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Andrew Wyeth's Christina's World (Cushing, Maine)

Christina's World, created by American artist Andrew Wyeth in 1948, has become one of the most iconic paintings of the 20th century. The artist was residing near the house depicted in his most famous work during the summer when he observed Anna Christina Olson, who had a degenerative nerve illness, crawling towards her home. The painting depicts both subjects in opposite corners, emphasising the immense distance separating them. Olson House, situated in the Maine town of Cushing (75 miles southwest of Bangor), is now open to the public and has been restored to its appearance in the painting after being designated a National Historic Landmark.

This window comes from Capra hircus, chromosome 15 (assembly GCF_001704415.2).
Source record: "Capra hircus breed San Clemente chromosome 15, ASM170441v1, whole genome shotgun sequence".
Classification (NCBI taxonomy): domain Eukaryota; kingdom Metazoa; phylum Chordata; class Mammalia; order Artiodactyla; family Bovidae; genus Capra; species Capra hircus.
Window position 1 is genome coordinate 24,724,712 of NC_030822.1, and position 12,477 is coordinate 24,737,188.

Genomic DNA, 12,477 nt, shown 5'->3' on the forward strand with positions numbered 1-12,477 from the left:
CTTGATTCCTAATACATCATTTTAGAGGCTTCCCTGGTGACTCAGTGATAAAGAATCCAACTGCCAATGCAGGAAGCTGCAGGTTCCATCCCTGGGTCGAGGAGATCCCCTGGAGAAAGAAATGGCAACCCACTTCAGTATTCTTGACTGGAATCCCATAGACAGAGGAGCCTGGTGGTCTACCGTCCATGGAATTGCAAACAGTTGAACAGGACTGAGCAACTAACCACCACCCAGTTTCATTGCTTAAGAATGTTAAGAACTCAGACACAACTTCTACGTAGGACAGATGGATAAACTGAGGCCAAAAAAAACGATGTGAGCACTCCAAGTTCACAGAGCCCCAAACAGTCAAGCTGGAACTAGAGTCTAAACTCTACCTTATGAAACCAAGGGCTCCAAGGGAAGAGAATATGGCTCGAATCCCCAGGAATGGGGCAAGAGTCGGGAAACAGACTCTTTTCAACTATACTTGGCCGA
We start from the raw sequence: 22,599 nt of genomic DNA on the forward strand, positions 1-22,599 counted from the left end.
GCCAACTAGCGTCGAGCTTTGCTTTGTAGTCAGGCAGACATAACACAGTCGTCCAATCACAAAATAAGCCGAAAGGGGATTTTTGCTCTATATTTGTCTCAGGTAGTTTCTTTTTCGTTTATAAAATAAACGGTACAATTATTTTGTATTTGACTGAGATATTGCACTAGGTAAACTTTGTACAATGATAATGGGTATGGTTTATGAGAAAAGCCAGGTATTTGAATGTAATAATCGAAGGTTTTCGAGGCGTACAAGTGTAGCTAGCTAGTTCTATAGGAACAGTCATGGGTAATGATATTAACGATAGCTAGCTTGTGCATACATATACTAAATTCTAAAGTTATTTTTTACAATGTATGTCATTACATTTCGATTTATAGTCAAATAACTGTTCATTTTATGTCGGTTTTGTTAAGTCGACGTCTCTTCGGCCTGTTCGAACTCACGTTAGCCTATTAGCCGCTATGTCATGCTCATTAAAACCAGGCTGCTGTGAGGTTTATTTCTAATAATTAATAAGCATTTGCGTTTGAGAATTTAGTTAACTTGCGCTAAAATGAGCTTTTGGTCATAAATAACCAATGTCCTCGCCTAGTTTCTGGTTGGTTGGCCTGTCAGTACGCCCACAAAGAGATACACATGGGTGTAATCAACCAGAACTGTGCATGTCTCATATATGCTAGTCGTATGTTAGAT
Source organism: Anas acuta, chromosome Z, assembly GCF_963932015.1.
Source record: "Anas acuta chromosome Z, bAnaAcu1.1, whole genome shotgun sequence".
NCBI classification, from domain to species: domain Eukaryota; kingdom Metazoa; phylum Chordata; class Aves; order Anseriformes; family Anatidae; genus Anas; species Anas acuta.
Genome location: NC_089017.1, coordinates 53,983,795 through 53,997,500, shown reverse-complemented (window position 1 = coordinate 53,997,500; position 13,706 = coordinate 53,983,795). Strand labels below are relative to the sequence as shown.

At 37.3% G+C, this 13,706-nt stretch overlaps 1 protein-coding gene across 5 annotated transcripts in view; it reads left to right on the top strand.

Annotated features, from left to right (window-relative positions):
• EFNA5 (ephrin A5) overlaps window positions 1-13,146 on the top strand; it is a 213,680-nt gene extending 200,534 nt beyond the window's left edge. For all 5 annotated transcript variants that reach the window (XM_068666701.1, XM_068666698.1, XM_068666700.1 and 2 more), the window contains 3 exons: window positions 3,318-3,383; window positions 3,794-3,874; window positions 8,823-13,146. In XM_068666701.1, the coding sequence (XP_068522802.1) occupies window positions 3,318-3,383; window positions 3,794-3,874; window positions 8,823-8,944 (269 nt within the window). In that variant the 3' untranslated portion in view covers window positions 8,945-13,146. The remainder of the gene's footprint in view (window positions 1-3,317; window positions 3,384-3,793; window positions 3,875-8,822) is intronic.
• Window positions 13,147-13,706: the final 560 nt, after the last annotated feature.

Giovanni Paolo Panini's The Trevi Fountain in Rome (Rome, Italy)

Giovanni Paolo Panini, a prominent 18th-century architect and painter, is known for his stunning depictions of Rome. One of his most famous works, The Trevi Fountain in Rome, captures the grandeur of this iconic landmark in vivid detail. Completed around 1750, the painting showcases Panini's use of dramatic colours and intricate details to convey the magnificence of the Baroque-era fountain. The scene depicts the visit of Pope Benedict XIV to the Trevi Fountain in July 1744 and even includes a self-portrait of Panini kneeling before the Pope. Today, the painting is housed at the Pushkin Museum of Fine Arts in Moscow.

Vincent van Gogh's The Langlois Bridge at Arles (Arles, France)